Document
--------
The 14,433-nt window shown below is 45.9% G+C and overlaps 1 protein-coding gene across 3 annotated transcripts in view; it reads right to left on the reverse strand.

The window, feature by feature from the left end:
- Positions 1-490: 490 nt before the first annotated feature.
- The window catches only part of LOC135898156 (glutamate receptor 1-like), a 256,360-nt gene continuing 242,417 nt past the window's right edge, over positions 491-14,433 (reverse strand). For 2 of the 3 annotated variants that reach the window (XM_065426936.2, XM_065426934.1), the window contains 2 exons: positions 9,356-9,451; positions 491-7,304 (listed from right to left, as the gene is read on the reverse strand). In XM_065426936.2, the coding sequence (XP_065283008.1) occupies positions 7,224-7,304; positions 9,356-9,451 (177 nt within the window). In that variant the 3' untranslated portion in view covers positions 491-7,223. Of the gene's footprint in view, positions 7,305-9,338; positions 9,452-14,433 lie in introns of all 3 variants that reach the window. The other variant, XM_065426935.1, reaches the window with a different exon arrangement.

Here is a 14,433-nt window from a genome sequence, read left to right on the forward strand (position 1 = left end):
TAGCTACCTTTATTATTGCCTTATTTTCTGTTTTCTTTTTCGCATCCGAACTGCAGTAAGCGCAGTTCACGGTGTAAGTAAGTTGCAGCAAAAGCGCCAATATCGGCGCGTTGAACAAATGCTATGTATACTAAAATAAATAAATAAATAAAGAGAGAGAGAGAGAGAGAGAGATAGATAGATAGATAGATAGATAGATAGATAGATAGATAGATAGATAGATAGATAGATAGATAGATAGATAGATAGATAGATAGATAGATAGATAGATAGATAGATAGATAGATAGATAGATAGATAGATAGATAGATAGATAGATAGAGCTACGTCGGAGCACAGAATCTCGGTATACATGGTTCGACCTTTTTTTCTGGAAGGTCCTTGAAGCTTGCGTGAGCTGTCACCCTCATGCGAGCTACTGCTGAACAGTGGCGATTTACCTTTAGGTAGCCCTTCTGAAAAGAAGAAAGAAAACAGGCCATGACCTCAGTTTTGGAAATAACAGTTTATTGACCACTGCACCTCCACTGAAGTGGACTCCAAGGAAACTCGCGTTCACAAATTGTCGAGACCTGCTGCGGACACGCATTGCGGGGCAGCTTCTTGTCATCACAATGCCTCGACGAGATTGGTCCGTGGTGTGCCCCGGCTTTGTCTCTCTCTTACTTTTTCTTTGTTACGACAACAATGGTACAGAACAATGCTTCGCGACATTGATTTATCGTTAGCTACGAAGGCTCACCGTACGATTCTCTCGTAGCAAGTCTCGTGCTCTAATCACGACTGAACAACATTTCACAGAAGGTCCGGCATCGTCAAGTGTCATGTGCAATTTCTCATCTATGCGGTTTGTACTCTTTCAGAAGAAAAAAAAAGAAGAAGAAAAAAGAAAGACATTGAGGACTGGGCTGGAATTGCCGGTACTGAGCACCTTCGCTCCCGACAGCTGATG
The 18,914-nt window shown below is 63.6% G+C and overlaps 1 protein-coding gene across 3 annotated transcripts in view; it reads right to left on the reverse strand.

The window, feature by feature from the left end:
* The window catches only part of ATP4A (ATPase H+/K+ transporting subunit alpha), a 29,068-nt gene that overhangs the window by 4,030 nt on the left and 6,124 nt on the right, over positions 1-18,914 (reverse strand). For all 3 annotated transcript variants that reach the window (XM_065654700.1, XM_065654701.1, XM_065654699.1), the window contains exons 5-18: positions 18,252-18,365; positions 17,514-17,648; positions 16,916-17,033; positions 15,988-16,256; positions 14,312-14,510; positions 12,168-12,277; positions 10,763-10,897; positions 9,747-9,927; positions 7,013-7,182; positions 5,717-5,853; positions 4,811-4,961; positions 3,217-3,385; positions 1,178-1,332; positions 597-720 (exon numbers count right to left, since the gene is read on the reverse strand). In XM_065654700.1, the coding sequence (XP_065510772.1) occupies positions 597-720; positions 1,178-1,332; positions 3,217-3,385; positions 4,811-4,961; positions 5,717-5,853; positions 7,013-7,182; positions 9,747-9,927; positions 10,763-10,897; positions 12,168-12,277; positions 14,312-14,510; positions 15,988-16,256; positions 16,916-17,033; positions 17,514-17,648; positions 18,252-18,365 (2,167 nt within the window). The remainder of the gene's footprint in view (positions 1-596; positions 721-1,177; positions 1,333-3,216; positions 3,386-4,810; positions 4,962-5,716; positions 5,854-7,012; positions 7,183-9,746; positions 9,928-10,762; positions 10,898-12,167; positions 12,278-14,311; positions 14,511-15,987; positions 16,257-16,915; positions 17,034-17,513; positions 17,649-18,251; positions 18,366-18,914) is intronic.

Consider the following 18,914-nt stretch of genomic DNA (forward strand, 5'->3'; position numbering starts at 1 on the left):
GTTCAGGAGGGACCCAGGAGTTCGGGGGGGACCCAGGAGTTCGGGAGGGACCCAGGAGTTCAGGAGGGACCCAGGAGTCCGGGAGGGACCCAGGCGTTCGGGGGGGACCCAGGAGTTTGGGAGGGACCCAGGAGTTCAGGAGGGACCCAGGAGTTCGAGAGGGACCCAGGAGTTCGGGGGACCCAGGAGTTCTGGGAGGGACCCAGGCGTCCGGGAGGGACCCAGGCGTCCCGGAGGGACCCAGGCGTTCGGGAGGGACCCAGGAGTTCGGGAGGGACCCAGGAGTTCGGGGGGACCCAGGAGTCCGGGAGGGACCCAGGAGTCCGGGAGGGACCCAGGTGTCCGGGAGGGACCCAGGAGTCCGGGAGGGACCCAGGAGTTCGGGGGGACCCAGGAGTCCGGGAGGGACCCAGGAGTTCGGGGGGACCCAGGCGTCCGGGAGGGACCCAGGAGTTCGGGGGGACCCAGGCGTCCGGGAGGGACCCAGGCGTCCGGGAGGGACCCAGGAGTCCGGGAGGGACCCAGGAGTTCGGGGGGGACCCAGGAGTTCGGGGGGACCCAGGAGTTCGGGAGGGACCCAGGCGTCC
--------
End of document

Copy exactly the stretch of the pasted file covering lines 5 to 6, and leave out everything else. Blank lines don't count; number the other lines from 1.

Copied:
Here is a 14,433-nt window from a genome sequence, read left to right on the forward strand (position 1 = left end):
TAGCTACCTTTATTATTGCCTTATTTTCTGTTTTCTTTTTCGCATCCGAACTGCAGTAAGCGCAGTTCACGGTGTAAGTAAGTTGCAGCAAAAGCGCCAATATCGGCGCGTTGAACAAATGCTATGTATACTAAAATAAATAAATAAATAAAGAGAGAGAGAGAGAGAGAGAGATAGATAGATAGATAGATAGATAGATAGATAGATAGATAGATAGATAGATAGATAGATAGATAGATAGATAGATAGATAGATAGATAGATAGATAGATAGATAGATAGATAGATAGATAGATAGATAGATAGATAGATAGATAGATAGAGCTACGTCGGAGCACAGAATCTCGGTATACATGGTTCGACCTTTTTTTCTGGAAGGTCCTTGAAGCTTGCGTGAGCTGTCACCCTCATGCGAGCTACTGCTGAACAGTGGCGATTTACCTTTAGGTAGCCCTTCTGAAAAGAAGAAAGAAAACAGGCCATGACCTCAGTTTTGGAAATAACAGTTTATTGACCACTGCACCTCCACTGAAGTGGACTCCAAGGAAACTCGCGTTCACAAATTGTCGAGACCTGCTGCGGACACGCATTGCGGGGCAGCTTCTTGTCATCACAATGCCTCGACGAGATTGGTCCGTGGTGTGCCCCGGCTTTGTCTCTCTCTTACTTTTTCTTTGTTACGACAACAATGGTACAGAACAATGCTTCGCGACATTGATTTATCGTTAGCTACGAAGGCTCACCGTACGATTCTCTCGTAGCAAGTCTCGTGCTCTAATCACGACTGAACAACATTTCACAGAAGGTCCGGCATCGTCAAGTGTCATGTGCAATTTCTCATCTATGCGGTTTGTACTCTTTCAGAAGAAAAAAAAAGAAGAAGAAAAAAGAAAGACATTGAGGACTGGGCTGGAATTGCCGGTACTGAGCACCTTCGCTCCCGACAGCTGATG